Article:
Respect the 10%

Working as a Parkour Practitioner is a curious thing.
tumblr_mb6cikRpP91rdshwro1_500‘Work – Life Balance’ has a completely different context since what I do for work has already engulfed my life and shaped me as a person. 90% of the time, it’s a beautiful thing. Travelling the world, sharing, making crazy connections with brands and companies and most importantly communicating something which I truly believe in, every day. Parkour brings positive change to every person it touches and I am extremely grateful to be part of the process and a ‘giver’ of that gift, as well as a humble student of the discipline and it’s founders.

There is another 10% however which involves a constantly changing career path which has no security, earning very little money and sometimes being in the path of keyboard warriors and people who think they have some ‘entitlement’ to make comment on how I live my life, even though they haven’t a clue what it involves.
There seems to be this ‘illusion’ that people within the Parkour Industry are swanning around like rockstars and making millions. I don’t think this has been intentionally created by most practitioners and I’m not disputing that a very small fraction of practitioners have found themselves with ‘good’ money in their pocket. I think that most traceurs/freerunners in the industry value a wealth of experiences over a wealthy bank account. That doesn’t mean that we don’t have bills to pay, but I don’t think that full pockets is a large factor in our motivation to share Parkour. (There’s always going to be someone out there looking to exploit the industry for $ but that’s for another conversation.)

We have a duty as coaches, performers, professionals and role models to have a strong, confident ‘presence’ within our industry which often overlooks the sheer amount of hours, unpaid trips, training, emails, tax returns, meetings and conversations that go into this job.
A large number of ‘high profile’ practitioners are working in coffee shops, bars, banks and supermarkets on the side of their Parkour practice to make it all work. I think that’s brilliant. They do what needs to be done, they present themselves and their organisations in a professional manner and they get on with it. Over the years I know I’ve done my fair share of part-time jobs to support everything, sometimes even when the rest of my team aren’t working other jobs.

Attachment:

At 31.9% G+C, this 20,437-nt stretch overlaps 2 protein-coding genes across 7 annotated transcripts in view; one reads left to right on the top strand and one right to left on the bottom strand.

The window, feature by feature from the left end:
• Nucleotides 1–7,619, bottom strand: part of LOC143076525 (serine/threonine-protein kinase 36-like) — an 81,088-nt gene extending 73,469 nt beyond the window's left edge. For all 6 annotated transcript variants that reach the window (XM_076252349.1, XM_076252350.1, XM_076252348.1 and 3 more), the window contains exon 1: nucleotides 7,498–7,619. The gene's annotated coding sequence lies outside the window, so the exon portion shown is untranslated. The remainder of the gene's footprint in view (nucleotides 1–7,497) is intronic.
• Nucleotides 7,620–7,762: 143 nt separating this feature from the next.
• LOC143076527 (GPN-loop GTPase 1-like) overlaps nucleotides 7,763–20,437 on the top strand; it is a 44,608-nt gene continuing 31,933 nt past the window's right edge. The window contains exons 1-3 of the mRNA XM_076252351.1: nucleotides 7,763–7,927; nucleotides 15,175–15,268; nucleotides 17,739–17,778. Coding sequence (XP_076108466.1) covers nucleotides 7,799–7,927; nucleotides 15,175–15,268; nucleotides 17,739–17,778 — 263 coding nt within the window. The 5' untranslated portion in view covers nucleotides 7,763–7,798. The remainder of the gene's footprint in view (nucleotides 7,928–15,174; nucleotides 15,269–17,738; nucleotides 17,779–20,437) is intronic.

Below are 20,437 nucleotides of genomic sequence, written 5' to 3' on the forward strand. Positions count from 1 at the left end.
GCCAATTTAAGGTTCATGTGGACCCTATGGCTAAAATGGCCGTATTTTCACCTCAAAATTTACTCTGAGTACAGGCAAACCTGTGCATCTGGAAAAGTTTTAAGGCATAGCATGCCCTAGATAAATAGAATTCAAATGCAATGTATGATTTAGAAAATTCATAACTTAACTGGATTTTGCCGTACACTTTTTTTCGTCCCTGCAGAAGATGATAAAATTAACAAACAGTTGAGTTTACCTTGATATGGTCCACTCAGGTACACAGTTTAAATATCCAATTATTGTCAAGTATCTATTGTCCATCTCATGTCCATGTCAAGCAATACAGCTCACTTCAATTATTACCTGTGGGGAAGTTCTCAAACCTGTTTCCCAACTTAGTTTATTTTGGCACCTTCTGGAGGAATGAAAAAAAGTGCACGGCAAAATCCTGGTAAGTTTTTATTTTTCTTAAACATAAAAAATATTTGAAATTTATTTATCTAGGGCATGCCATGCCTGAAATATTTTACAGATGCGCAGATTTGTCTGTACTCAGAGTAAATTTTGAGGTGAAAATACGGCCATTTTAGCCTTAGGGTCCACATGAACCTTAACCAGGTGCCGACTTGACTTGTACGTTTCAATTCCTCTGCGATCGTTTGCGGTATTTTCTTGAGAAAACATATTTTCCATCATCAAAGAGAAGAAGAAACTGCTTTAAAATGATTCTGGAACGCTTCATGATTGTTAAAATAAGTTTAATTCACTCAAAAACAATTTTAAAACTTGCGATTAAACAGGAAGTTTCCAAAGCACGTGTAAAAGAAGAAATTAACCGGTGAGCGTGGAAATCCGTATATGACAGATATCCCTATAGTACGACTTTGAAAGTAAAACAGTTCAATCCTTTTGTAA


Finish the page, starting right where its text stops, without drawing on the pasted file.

I’d be lying if I didn’t say that the 10% can be really heavy sometimes and hard to shake off. What I’ve realised though is that this ‘work’ takes all the values of an experienced Parkour practitioner and throws them back in a very different context. Coping with that 10% for the bigger picture takes conviction, determination, risk management, patience and a calm mind and there’s a real connection between direct Parkour training and applying those skills to the 10%.
‘Being Strong to be Useful’ really rings true here if you look at the ‘Strength’ part as a determination to see off the 10% and the Useful as the 90% positive that can be shared and enjoyed.

One of the other important values within Parkour which applies to this 10% is to be non-judgemental and respectful. The reality of it all is, you just don’t know what that 10% is like for each individual practitioner, coach, performer, whatever. We don’t even really know much about the 9 guys who started Parkour, and we probably never will. Parkour professionals are not obliged to share these private aspects of their life to their students and followers and it’s important to remember that while you can be inspired, outraged or motivated by watching someone’s youtube videos, coaching or performances you don’t have the right to assume how hard they work or how they conduct their lives.

Remaining humble, respectful and open is at the heart of what it means to be a Parkour practitioner, so the next time you see someone with a Redbull can, a seemingly ‘rich’ life-style or a style of training you don’t like – ask questions – don’t make assumptions and general statements – and remember that at the heart of it, they are all out to make good things happen.

For me, and I suspect for most within this industry, a simple handshake or thank you from a student far outweighs that 10% and I think that’s the main reason most of us do it.
I absolutely recognise the hard work of anyone who’s made their mark on the Parkour world in its small lifetime and I want to say a MASSIVE thank you to all of them and recognise the stress and hard work of the 10% that creates the 90 % Passion, love and happiness that Parkour brings.
My gratitude to those people and to be part of this community, is endless.


(Photo Courtesy of Zeno Watson  –


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